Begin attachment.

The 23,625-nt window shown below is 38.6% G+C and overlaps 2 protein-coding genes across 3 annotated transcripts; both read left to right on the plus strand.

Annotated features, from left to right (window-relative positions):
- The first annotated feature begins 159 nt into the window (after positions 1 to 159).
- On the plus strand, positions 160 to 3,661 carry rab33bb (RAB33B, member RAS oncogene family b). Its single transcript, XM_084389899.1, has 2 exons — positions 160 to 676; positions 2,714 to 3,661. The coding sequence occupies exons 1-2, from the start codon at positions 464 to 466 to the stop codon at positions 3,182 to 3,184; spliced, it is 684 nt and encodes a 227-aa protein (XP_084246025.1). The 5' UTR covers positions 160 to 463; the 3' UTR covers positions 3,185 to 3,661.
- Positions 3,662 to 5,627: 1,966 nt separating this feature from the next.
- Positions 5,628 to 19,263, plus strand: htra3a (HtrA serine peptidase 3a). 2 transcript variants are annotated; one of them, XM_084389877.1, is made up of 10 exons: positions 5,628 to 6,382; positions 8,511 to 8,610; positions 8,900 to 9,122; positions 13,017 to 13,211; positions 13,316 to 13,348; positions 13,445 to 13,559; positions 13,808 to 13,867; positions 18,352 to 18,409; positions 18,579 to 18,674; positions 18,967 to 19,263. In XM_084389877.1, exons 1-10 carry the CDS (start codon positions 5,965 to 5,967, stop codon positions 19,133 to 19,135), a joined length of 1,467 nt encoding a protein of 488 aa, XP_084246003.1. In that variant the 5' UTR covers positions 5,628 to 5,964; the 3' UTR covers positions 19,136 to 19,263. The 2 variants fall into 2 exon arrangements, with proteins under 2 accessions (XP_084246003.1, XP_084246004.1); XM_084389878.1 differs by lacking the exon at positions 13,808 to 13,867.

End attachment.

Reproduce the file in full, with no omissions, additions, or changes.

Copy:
The 23,625-nt window shown below is 38.6% G+C and overlaps 2 protein-coding genes across 3 annotated transcripts; both read left to right on the plus strand.

Annotated features, from left to right (window-relative positions):
- The first annotated feature begins 159 nt into the window (after positions 1 to 159).
- On the plus strand, positions 160 to 3,661 carry rab33bb (RAB33B, member RAS oncogene family b). Its single transcript, XM_084389899.1, has 2 exons — positions 160 to 676; positions 2,714 to 3,661. The coding sequence occupies exons 1-2, from the start codon at positions 464 to 466 to the stop codon at positions 3,182 to 3,184; spliced, it is 684 nt and encodes a 227-aa protein (XP_084246025.1). The 5' UTR covers positions 160 to 463; the 3' UTR covers positions 3,185 to 3,661.
- Positions 3,662 to 5,627: 1,966 nt separating this feature from the next.
- Positions 5,628 to 19,263, plus strand: htra3a (HtrA serine peptidase 3a). 2 transcript variants are annotated; one of them, XM_084389877.1, is made up of 10 exons: positions 5,628 to 6,382; positions 8,511 to 8,610; positions 8,900 to 9,122; positions 13,017 to 13,211; positions 13,316 to 13,348; positions 13,445 to 13,559; positions 13,808 to 13,867; positions 18,352 to 18,409; positions 18,579 to 18,674; positions 18,967 to 19,263. In XM_084389877.1, exons 1-10 carry the CDS (start codon positions 5,965 to 5,967, stop codon positions 19,133 to 19,135), a joined length of 1,467 nt encoding a protein of 488 aa, XP_084246003.1. In that variant the 5' UTR covers positions 5,628 to 5,964; the 3' UTR covers positions 19,136 to 19,263. The 2 variants fall into 2 exon arrangements, with proteins under 2 accessions (XP_084246003.1, XP_084246004.1); XM_084389878.1 differs by lacking the exon at positions 13,808 to 13,867.